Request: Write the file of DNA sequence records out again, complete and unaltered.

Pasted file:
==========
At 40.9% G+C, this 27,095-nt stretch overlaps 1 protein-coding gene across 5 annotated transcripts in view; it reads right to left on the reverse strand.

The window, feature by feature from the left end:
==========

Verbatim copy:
At 40.9% G+C, this 27,095-nt stretch overlaps 1 protein-coding gene across 5 annotated transcripts in view; it reads right to left on the reverse strand.

The window, feature by feature from the left end: